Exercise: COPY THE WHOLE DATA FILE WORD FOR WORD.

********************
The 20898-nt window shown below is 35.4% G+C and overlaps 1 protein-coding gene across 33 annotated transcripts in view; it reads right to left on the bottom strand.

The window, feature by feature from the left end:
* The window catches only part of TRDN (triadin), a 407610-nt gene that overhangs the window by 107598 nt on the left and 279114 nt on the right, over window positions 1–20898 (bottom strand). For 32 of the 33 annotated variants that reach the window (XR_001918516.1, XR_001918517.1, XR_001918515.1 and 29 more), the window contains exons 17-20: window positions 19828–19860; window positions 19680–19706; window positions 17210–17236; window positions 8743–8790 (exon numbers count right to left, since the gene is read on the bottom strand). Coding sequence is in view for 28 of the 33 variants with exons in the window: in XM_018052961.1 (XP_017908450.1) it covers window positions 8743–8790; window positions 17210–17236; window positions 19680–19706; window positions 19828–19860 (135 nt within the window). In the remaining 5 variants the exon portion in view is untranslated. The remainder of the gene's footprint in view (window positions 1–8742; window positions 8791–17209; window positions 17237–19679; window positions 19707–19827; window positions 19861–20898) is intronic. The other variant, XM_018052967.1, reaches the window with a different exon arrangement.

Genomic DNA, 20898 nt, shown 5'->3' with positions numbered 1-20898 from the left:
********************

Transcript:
The 20898-nt window shown below is 35.4% G+C and overlaps 1 protein-coding gene across 33 annotated transcripts in view; it reads right to left on the bottom strand.

The window, feature by feature from the left end:
* The window catches only part of TRDN (triadin), a 407610-nt gene that overhangs the window by 107598 nt on the left and 279114 nt on the right, over window positions 1–20898 (bottom strand). For 32 of the 33 annotated variants that reach the window (XR_001918516.1, XR_001918517.1, XR_001918515.1 and 29 more), the window contains exons 17-20: window positions 19828–19860; window positions 19680–19706; window positions 17210–17236; window positions 8743–8790 (exon numbers count right to left, since the gene is read on the bottom strand). Coding sequence is in view for 28 of the 33 variants with exons in the window: in XM_018052961.1 (XP_017908450.1) it covers window positions 8743–8790; window positions 17210–17236; window positions 19680–19706; window positions 19828–19860 (135 nt within the window). In the remaining 5 variants the exon portion in view is untranslated. The remainder of the gene's footprint in view (window positions 1–8742; window positions 8791–17209; window positions 17237–19679; window positions 19707–19827; window positions 19861–20898) is intronic. The other variant, XM_018052967.1, reaches the window with a different exon arrangement.

Genomic DNA, 20898 nt, shown 5'->3' with positions numbered 1-20898 from the left: